Assessment of technical and nontechnical skills in surgical residents

Am J Surg. 2016 Nov;212(5):1011-1019. doi: 10.1016/j.amjsurg.2016.03.005. Epub 2016 Jun 1.


Background: Surgical competence encompasses both technical and nontechnical skills. This study seeks to evaluate the validity evidence for a comprehensive surgical skills examination and to examine the relationship between technical and nontechnical skills.

Methods: Six examination stations assessing both technical and nontechnical skills, conducted yearly for surgical trainees (n = 120) between 2010 and 2014 are included.

Results: The assessment tools demonstrated acceptable internal consistency. Interstation reliability for technical skills was low (alpha = .39). Interstation reliability for the nontechnical skills was lower (alpha range -.05 to .31). Nontechnical skills domains were strongly correlated, ranging from r = .65, P < .001 to .86, P < .001. The associations between nontechnical and technical skills were inconsistent, ranging from poor (r = -.06; P = .54) to moderate (r = .45; P < .001).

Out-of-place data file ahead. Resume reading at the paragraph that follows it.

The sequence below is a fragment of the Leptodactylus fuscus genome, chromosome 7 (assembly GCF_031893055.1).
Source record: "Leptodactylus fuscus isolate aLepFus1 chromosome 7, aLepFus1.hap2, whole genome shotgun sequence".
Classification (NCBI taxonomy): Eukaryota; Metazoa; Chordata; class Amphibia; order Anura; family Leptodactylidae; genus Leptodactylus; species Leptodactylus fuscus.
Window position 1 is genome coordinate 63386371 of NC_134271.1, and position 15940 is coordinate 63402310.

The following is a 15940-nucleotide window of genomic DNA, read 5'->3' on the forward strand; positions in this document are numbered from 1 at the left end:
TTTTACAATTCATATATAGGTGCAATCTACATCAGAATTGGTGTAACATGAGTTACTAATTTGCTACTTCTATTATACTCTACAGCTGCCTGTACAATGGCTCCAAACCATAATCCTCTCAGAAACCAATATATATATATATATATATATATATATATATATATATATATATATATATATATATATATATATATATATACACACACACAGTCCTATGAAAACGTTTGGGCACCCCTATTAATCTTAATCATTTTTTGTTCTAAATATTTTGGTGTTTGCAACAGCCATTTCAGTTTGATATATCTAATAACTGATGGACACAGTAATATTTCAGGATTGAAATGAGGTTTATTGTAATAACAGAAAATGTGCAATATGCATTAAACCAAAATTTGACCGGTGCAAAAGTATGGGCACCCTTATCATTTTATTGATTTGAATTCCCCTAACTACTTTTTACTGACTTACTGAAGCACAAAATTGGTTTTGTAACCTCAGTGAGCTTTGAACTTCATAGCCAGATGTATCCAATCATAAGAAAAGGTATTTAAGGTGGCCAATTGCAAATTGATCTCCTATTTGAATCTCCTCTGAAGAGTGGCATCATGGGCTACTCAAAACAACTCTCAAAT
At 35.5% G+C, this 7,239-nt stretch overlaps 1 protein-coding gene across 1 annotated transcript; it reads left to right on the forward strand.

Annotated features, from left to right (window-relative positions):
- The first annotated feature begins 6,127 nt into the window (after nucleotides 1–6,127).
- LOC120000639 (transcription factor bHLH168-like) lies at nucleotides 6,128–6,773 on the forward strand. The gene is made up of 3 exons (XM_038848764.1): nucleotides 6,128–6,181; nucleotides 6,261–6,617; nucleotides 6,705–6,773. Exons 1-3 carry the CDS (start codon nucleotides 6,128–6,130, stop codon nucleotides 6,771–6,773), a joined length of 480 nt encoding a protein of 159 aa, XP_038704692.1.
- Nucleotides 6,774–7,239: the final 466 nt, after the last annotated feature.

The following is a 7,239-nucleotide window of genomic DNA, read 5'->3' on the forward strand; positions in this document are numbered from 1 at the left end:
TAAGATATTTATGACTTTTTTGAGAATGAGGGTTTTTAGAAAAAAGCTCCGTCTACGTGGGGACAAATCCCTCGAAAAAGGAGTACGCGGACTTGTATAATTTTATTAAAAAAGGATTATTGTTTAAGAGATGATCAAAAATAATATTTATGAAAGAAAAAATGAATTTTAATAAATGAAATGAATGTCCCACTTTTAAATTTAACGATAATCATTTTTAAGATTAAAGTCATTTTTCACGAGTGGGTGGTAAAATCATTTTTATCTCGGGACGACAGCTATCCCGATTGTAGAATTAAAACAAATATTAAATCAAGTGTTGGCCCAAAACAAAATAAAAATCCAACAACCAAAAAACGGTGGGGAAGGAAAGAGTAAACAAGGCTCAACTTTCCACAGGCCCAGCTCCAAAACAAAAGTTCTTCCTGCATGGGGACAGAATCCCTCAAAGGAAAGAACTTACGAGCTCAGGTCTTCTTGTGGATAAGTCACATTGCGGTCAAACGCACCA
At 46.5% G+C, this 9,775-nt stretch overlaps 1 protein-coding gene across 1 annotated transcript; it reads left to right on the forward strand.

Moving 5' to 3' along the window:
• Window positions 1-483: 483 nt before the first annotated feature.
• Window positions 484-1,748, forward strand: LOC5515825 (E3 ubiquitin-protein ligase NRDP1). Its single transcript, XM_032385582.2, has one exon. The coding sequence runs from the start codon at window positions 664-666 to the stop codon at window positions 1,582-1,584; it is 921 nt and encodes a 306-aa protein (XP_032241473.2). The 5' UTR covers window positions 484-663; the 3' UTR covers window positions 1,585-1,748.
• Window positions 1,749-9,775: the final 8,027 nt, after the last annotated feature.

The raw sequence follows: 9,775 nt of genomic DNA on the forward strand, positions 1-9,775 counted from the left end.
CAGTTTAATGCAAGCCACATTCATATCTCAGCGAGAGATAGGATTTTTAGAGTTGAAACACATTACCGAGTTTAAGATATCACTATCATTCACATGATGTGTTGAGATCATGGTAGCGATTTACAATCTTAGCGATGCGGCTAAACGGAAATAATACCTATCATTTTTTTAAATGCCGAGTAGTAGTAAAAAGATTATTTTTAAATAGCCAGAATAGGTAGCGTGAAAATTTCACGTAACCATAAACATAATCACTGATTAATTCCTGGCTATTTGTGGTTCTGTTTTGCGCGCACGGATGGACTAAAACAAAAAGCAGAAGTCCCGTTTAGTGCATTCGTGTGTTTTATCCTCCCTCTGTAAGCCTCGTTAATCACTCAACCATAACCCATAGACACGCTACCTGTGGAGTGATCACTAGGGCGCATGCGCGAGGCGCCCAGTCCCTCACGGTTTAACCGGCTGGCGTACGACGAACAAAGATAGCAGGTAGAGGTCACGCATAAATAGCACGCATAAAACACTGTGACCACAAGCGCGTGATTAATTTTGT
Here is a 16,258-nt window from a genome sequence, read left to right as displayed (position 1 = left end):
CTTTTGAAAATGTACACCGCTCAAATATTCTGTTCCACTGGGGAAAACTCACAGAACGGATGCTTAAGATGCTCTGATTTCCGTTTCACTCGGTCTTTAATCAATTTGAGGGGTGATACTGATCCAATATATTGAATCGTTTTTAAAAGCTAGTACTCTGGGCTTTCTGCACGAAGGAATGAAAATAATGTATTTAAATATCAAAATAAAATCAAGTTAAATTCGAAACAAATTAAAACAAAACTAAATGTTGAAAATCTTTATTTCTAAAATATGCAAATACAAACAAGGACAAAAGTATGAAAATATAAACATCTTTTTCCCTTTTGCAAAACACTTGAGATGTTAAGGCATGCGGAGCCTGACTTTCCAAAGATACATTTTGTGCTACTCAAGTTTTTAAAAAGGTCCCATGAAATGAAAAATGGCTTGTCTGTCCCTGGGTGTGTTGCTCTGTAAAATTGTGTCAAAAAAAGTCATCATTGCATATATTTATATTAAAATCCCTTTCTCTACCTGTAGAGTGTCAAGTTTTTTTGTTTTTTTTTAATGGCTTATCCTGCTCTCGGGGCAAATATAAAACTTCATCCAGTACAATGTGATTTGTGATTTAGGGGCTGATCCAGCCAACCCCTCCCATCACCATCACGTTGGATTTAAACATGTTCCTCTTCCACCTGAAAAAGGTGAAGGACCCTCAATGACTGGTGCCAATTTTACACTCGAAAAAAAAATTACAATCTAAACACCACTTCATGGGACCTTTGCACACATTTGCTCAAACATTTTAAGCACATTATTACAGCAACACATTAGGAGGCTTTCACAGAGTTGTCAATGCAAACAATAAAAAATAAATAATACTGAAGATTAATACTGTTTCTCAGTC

Conclusions: Multiple samplings of integrated technical and nontechnical skills are necessary to assess overall surgical competency.

Keywords: Assessment; Collaboration; Communication; Graduate medical education; Professional; Surgical skills.

Publication types

  • Comparative Study
  • Evaluation Study

MeSH terms

  • Clinical Competence*
  • Education, Medical, Graduate / methods*
  • Educational Measurement
  • Evidence-Based Practice
  • Female
  • General Surgery / education*
  • Humans
  • Internship and Residency / methods*
  • Interprofessional Relations
  • Male
  • Reproducibility of Results